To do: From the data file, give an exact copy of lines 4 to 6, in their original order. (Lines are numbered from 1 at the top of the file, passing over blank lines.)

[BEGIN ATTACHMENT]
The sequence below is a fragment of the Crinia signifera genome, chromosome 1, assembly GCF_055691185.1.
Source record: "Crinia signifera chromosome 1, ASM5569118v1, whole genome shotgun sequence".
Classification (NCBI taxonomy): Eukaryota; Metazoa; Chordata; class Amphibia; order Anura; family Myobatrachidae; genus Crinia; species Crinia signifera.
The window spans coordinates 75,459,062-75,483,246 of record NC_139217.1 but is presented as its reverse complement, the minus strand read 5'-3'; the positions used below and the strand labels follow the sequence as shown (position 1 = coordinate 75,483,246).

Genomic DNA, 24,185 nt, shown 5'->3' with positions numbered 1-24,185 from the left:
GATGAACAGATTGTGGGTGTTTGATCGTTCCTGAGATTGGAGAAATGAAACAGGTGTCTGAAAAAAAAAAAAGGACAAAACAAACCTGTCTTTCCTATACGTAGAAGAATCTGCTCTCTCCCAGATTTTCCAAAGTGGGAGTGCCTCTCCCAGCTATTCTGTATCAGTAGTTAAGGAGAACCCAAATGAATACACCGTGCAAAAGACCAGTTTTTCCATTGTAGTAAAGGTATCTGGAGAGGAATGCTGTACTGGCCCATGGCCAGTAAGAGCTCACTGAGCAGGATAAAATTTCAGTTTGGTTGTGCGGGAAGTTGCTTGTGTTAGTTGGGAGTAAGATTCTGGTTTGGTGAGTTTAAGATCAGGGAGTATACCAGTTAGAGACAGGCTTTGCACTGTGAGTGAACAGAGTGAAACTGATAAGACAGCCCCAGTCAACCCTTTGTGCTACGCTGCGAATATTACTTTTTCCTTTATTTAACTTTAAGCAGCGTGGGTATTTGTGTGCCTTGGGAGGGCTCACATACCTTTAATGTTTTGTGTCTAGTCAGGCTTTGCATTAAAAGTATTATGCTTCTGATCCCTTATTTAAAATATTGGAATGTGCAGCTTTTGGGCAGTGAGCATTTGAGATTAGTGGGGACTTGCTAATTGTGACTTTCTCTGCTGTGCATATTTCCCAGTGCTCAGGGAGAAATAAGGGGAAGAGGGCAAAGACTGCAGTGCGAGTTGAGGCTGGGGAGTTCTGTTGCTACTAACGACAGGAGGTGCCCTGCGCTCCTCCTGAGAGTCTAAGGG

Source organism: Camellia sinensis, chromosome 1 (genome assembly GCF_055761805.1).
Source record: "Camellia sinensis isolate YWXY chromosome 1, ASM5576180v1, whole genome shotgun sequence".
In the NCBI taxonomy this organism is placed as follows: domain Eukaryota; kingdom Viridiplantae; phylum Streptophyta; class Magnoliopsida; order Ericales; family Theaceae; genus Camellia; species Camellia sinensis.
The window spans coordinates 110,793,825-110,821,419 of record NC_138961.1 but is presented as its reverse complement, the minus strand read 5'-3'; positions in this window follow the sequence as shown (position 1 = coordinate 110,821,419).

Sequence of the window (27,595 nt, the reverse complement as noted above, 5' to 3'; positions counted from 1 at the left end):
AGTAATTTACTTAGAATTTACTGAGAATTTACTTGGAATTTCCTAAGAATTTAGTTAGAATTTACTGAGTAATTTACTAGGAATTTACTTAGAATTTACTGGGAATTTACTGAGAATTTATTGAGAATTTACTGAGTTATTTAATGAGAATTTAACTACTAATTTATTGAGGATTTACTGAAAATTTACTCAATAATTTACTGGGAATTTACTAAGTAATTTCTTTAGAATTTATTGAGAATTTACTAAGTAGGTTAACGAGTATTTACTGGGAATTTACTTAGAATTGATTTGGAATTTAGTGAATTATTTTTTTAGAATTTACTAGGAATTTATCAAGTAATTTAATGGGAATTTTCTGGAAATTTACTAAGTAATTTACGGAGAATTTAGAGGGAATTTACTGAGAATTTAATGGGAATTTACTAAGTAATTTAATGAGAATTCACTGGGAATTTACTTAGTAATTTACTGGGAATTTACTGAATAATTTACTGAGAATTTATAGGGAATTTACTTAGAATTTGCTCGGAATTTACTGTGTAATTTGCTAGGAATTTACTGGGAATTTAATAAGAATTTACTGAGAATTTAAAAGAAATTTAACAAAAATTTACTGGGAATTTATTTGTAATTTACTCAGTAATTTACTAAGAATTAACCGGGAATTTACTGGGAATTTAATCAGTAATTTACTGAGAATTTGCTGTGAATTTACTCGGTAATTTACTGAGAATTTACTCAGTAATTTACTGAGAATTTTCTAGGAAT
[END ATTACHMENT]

The window spans coordinates 75,459,062-75,483,246 of record NC_139217.1 but is presented as its reverse complement, the minus strand read 5'-3'; the positions used below and the strand labels follow the sequence as shown (position 1 = coordinate 75,483,246).

Genomic DNA, 24,185 nt, shown 5'->3' with positions numbered 1-24,185 from the left:
GATGAACAGATTGTGGGTGTTTGATCGTTCCTGAGATTGGAGAAATGAAACAGGTGTCTGAAAAAAAAAAAAGGACAAAACAAACCTGTCTTTCCTATACGTAGAAGAATCTGCTCTCTCCCAGATTTTCCAAAGTGGGAGTGCCTCTCCCAGCTATTCTGTATCAGTAGTTAAGGAGAACCCAAATGAATACACCGTGCAAAAGACCAGTTTTTCCATTGTAGTAAAGGTATCTGGAGAGGAATGCTGTACTGGCCCATGGCCAGTAAGAGCTCACTGAGCAGGATAAAATTTCAGTTTGGTTGTGCGGGAAGTTGCTTGTGTTAGTTGGGAGTAAGATTCTGGTTTGGTGAGTTTAAGATCAGGGAGTATACCAGTTAGAGACAGGCTTTGCACTGTGAGTGAACAGAGTGAAACTGATAAGACAGCCCCAGTCAACCCTTTGTGCTACGCTGCGAATATTACTTTTTCCTTTATTTAACTTTAAGCAGCGTGGGTATTTGTGTGCCTTGGGAGGGCTCACATACCTTTAATGTTTTGTGTCTAGTCAGGCTTTGCATTAAAAGTATTATGCTTCTGATCCCTTATTTAAAATATTGGAATGTGCAGCTTTTGGGCAGTGAGCATTTGAGATTAGTGGGGACTTGCTAATTGTGACTTTCTCTGCTGTGCATATTTCCCAGTGCTCAGGGAGAAATAAGGGGAAGAGGGCAAAGACTGCAGTGCGAGTTGAGGCTGGGGAGTTCTGTTGCTACTAACGACAGGAGGTGCCCTGCGCTCCTCCTGAGAGTCTAAGGG